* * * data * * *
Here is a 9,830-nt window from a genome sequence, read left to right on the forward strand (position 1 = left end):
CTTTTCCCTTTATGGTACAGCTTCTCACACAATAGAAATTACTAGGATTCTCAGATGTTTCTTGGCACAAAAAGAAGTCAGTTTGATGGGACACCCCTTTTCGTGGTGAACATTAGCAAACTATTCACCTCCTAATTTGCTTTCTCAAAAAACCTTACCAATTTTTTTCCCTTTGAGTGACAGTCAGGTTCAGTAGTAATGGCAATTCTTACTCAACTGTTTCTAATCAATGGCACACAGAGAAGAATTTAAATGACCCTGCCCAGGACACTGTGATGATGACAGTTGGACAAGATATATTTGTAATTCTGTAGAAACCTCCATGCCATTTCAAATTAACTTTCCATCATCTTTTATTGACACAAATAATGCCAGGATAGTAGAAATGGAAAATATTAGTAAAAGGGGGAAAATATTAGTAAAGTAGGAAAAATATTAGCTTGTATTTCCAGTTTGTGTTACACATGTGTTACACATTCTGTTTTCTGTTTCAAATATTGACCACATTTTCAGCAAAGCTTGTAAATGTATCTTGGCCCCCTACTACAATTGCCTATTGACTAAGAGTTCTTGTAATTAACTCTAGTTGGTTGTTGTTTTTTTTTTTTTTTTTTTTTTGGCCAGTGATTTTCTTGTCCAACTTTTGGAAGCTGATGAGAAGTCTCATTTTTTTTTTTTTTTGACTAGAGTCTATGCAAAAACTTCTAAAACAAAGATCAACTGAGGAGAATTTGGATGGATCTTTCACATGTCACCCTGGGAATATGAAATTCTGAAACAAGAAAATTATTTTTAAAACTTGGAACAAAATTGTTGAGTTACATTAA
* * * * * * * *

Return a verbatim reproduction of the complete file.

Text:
Here is a 9,830-nt window from a genome sequence, read left to right on the forward strand (position 1 = left end):
CTTTTCCCTTTATGGTACAGCTTCTCACACAATAGAAATTACTAGGATTCTCAGATGTTTCTTGGCACAAAAAGAAGTCAGTTTGATGGGACACCCCTTTTCGTGGTGAACATTAGCAAACTATTCACCTCCTAATTTGCTTTCTCAAAAAACCTTACCAATTTTTTTCCCTTTGAGTGACAGTCAGGTTCAGTAGTAATGGCAATTCTTACTCAACTGTTTCTAATCAATGGCACACAGAGAAGAATTTAAATGACCCTGCCCAGGACACTGTGATGATGACAGTTGGACAAGATATATTTGTAATTCTGTAGAAACCTCCATGCCATTTCAAATTAACTTTCCATCATCTTTTATTGACACAAATAATGCCAGGATAGTAGAAATGGAAAATATTAGTAAAAGGGGGAAAATATTAGTAAAGTAGGAAAAATATTAGCTTGTATTTCCAGTTTGTGTTACACATGTGTTACACATTCTGTTTTCTGTTTCAAATATTGACCACATTTTCAGCAAAGCTTGTAAATGTATCTTGGCCCCCTACTACAATTGCCTATTGACTAAGAGTTCTTGTAATTAACTCTAGTTGGTTGTTGTTTTTTTTTTTTTTTTTTTTTTGGCCAGTGATTTTCTTGTCCAACTTTTGGAAGCTGATGAGAAGTCTCATTTTTTTTTTTTTTTGACTAGAGTCTATGCAAAAACTTCTAAAACAAAGATCAACTGAGGAGAATTTGGATGGATCTTTCACATGTCACCCTGGGAATATGAAATTCTGAAACAAGAAAATTATTTTTAAAACTTGGAACAAAATTGTTGAGTTACATTAA